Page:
Golden Rules of Accounting: Every economic entity is required to provide financial information to all of its stakeholders. The financial information provided must be accurate and present a true picture of the entity. And it must account for all of its transactions for this presentation.
Financial accounting encompasses more than just bookkeeping. Every transaction in accounting involves two entries – debit and credit – and it’s crucial to determine which accounts should be credited and debited. This dual entry accounting system is fundamental to accurate financial reporting.
So, learn the three accounting golden rules that will help you simplify the difficult task of recording financial transactions. Let’s go deeper.
Types of Account
- Nominal Account: A nominal account is a ledger that records a business’s income, expenses, profits, and also losses over a fiscal year. At the start of each new fiscal year, the account balance resets to zero. So the Nominal accounts include Commission Received, Salary Account, Rent Account, and Interest Account.
- Personal Account: A personal account is a ledger account that pertains to individuals, whether they are natural persons (humans) or artificial persons such as corporations, firms, and associations. For example, if Company A receives funds or credit from another firm or individual, it becomes the receiver, and the other party becomes the giver in the personal account ledger. In this case, the personal account is considered a creditor account.
- Artificial Personal Account
- Natural Personal Account
- Representative Personal Account
- Real Account: A real account is a ledger that records a company’s assets and liabilities. Assets can be tangible, which includes land, buildings, machinery, and also furniture, or intangible things, such as goodwill, patents, and copyrights. Unlike a nominal account, a real account does not close at the end of the fiscal year but is it gets carried forward to the next year. Additionally, a real account appears on a company’s balance sheet.
3 Golden Rules of Accounting
- Rule One: Debit what comes in –
- Credit what goes out. This rule applies to assets like furniture, land, buildings, and machinery that have a negative balance by default. When you receive something valuable, like money or a new piece of equipment, debit it in your account to increase your balance. When you pay for something, like a bill or a purchase, credit it in your account to decrease your balance.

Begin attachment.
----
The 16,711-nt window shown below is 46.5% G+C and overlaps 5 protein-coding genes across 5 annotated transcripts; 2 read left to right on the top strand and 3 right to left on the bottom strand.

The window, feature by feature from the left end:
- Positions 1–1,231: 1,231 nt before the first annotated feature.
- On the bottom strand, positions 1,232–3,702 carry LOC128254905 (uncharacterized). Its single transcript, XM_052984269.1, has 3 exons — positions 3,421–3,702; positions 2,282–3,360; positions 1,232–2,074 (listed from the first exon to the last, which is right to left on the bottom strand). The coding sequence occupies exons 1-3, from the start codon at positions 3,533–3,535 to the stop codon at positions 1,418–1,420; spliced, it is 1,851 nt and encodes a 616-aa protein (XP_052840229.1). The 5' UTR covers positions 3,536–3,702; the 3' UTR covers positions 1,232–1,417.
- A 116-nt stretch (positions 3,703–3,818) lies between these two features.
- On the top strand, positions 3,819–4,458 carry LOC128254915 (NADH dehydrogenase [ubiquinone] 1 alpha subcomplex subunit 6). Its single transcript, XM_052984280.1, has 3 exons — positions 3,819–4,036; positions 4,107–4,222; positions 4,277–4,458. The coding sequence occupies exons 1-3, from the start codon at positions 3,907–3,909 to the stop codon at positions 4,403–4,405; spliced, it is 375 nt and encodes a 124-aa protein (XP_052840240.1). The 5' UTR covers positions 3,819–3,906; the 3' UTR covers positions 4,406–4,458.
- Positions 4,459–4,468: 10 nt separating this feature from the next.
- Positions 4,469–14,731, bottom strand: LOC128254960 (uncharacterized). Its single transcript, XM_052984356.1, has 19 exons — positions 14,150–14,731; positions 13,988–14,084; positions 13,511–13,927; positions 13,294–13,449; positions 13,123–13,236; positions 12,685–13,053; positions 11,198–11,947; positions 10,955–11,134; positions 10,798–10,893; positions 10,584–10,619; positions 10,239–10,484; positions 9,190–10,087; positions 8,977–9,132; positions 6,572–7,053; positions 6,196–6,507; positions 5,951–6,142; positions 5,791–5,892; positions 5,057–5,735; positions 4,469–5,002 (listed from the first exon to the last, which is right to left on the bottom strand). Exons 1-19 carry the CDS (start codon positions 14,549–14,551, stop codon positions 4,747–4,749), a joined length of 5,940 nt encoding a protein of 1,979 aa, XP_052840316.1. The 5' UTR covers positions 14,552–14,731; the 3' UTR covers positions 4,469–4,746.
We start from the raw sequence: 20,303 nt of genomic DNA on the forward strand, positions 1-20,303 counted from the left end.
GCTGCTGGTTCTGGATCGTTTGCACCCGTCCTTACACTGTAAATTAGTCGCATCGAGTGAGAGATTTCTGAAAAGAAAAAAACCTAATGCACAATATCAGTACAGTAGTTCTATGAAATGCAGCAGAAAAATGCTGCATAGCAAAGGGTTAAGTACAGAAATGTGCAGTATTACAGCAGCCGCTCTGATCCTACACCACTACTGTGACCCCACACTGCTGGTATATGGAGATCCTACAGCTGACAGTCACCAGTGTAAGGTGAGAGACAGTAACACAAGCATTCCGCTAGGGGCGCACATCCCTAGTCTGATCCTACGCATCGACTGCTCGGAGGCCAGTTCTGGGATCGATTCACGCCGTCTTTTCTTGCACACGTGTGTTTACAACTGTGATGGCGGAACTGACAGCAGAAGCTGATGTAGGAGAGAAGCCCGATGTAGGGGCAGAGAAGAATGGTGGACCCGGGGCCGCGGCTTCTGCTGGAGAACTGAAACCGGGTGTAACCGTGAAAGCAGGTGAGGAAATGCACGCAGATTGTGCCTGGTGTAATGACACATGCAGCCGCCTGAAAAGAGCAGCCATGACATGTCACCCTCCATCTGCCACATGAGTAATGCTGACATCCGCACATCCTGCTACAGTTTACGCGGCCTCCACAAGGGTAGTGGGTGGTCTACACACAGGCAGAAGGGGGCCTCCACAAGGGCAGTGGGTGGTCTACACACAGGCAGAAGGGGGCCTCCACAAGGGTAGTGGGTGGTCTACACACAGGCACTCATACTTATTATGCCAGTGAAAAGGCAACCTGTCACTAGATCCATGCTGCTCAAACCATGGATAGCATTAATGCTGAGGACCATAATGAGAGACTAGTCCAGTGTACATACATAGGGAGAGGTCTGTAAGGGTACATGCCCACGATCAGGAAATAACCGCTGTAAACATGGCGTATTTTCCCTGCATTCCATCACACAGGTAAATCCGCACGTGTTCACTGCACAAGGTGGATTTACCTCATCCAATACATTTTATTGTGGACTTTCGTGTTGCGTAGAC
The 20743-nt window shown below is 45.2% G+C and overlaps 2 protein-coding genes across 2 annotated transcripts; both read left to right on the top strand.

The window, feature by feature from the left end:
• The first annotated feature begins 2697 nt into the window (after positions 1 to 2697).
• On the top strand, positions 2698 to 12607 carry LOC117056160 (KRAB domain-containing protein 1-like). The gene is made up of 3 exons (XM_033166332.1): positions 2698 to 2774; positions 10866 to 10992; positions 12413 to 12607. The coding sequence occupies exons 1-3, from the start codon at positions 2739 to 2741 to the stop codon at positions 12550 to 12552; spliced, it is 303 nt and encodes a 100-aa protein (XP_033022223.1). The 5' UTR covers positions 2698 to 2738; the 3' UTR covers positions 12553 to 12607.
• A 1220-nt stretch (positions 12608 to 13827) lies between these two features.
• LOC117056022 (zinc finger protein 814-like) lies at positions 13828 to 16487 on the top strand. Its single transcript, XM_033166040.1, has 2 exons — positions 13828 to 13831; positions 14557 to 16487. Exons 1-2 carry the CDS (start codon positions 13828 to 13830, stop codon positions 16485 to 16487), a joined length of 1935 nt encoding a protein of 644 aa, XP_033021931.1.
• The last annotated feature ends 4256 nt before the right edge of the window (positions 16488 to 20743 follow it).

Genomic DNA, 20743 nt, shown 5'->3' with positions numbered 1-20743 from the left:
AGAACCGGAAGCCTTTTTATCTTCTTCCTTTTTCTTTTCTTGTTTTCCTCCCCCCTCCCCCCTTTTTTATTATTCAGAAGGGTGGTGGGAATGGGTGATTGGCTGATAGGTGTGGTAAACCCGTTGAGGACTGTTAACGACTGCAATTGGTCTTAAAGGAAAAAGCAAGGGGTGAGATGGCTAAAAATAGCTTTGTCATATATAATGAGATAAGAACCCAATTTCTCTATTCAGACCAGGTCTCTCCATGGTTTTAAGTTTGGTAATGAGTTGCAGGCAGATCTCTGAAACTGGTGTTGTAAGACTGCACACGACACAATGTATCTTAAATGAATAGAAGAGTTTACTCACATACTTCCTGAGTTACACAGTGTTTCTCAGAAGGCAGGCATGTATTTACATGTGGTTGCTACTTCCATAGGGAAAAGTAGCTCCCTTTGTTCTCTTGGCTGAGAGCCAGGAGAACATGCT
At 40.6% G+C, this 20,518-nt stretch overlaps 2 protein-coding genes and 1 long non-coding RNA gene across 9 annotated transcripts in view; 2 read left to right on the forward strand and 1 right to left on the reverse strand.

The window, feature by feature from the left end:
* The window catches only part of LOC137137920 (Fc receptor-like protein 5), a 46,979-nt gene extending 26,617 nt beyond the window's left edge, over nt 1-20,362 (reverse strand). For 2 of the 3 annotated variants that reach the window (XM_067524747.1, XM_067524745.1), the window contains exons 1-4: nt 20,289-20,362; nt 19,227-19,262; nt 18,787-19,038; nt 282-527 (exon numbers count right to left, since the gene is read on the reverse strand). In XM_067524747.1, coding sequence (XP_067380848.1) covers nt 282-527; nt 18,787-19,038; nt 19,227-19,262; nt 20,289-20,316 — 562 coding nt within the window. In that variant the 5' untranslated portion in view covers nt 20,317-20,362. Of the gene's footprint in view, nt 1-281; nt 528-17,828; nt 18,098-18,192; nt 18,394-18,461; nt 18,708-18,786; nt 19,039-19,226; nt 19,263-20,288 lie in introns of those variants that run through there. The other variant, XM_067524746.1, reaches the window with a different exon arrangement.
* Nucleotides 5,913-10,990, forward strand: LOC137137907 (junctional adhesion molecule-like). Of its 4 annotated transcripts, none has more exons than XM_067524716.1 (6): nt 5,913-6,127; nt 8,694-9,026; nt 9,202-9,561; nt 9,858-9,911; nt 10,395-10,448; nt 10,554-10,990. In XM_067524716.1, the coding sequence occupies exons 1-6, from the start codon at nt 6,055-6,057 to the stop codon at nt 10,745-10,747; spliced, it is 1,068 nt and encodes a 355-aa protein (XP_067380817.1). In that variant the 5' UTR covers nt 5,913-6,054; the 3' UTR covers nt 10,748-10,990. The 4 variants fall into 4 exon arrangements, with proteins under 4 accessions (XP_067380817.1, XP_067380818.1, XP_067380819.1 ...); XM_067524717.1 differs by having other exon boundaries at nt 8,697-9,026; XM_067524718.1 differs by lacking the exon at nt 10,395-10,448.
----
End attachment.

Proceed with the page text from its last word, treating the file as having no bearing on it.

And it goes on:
- Rule Two: Credit the giver and Debit the receiver.
- This rule applies to personal accounts, such as accounts for customers, suppliers, or employees. When someone gives you something, like a payment or a gift, credit their account to show an increase in their balance. When you receive something, like a payment or a refund, debit your account to show an increase in your balance.
- Rule Three: Credit all income and Debit all expenses.
- This rule applies to nominal accounts, which include all income and expense accounts. When you earn money, credit it to increase your capital, which represents the total value of your business. When you spend money, debit it to decrease your capital, as expenses decrease your overall value.
Debits and credits are two types of entries in your accounting records that must always be equal in value but opposite in direction. They affect five key types of accounts that every business should keep track of:
- Assets: These are things your business owns that have economic value, like land, equipment, cash, or vehicles. Debits increase the value of your assets, while credits decrease it.
- Expenses: These are the costs you incur while running your business, like wages, supplies, or rent. Debits increase your expenses, while credits decrease them.
- Liabilities: These are the amounts of money you owe to other people or businesses, like accounts payable or loans. Debits decrease your liabilities, while credits increase them.
- Equity: This is the value of your assets minus your liabilities. Debits decrease your equity, while credits increase it.
- Income and Revenue: These are the cash inflows your business earns from sales or services provided. Debits decrease your income and revenue, while credits increase them.
Golden Rules of Accounting Benefits
- Proper record-keeping Maintaining accurate and organized records is crucial for the success of any company. Adhering to the golden rules ensures that financial records are properly recorded, stored, and easily accessible when needed.
- Comparing financial results By following the golden rules, businesses can compare their financial results from one year to another in a more efficient and accurate manner.
- Valuation of the business Proper calculation of financial statements can aid in the correct valuation of a business. This can help attract more investments and support the company’s expansion.
- Budgeting and future projections Sound budgeting practices based on proper accounting can provide a strong foundation for growth and assist in making more accurate future projections.
- Legal evidence When it comes to legal cases, businesses need to present their financial data systematically. The use of accounting golden rules can be beneficial in this regard.
- Tax compliance Following proper accounting practices can help businesses avoid shortfalls in taxes and prevent penalties. Failure to comply with tax regulations can also negatively impact a company’s reputation.
- Regulatory compliance Adhering to the golden rules of accounting is essential for complying with regulatory authorities. Without proper accounting discipline, it can be difficult for businesses to meet regulatory standards.